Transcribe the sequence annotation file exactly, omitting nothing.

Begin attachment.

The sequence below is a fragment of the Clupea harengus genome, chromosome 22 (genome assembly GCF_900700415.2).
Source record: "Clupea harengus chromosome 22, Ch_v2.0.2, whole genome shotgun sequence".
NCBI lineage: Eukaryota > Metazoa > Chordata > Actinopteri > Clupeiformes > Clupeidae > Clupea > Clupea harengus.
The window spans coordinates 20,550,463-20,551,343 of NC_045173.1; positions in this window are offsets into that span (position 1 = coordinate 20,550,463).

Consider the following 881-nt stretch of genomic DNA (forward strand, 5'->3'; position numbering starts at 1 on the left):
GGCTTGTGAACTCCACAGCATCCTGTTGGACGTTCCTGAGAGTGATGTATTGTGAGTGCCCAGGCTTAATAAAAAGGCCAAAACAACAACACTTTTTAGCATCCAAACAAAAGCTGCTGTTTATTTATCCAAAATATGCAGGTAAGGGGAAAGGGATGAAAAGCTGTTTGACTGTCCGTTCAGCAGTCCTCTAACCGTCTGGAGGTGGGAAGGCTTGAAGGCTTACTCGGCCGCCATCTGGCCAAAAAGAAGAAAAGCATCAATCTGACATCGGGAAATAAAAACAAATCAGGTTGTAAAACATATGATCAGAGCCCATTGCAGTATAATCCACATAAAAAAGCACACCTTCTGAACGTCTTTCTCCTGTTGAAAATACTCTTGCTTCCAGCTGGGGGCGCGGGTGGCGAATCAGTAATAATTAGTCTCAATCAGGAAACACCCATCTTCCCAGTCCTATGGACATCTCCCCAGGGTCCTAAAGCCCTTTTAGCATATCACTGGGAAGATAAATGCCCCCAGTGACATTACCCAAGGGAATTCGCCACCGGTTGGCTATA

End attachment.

The sequence below is a fragment of the Clupea harengus genome, chromosome 22 (genome assembly GCF_900700415.2).
Source record: "Clupea harengus chromosome 22, Ch_v2.0.2, whole genome shotgun sequence".
NCBI lineage: Eukaryota > Metazoa > Chordata > Actinopteri > Clupeiformes > Clupeidae > Clupea > Clupea harengus.
The window spans coordinates 20,550,463-20,551,343 of NC_045173.1; positions in this window are offsets into that span (position 1 = coordinate 20,550,463).

Consider the following 881-nt stretch of genomic DNA (forward strand, 5'->3'; position numbering starts at 1 on the left):
GGCTTGTGAACTCCACAGCATCCTGTTGGACGTTCCTGAGAGTGATGTATTGTGAGTGCCCAGGCTTAATAAAAAGGCCAAAACAACAACACTTTTTAGCATCCAAACAAAAGCTGCTGTTTATTTATCCAAAATATGCAGGTAAGGGGAAAGGGATGAAAAGCTGTTTGACTGTCCGTTCAGCAGTCCTCTAACCGTCTGGAGGTGGGAAGGCTTGAAGGCTTACTCGGCCGCCATCTGGCCAAAAAGAAGAAAAGCATCAATCTGACATCGGGAAATAAAAACAAATCAGGTTGTAAAACATATGATCAGAGCCCATTGCAGTATAATCCACATAAAAAAGCACACCTTCTGAACGTCTTTCTCCTGTTGAAAATACTCTTGCTTCCAGCTGGGGGCGCGGGTGGCGAATCAGTAATAATTAGTCTCAATCAGGAAACACCCATCTTCCCAGTCCTATGGACATCTCCCCAGGGTCCTAAAGCCCTTTTAGCATATCACTGGGAAGATAAATGCCCCCAGTGACATTACCCAAGGGAATTCGCCACCGGTTGGCTATA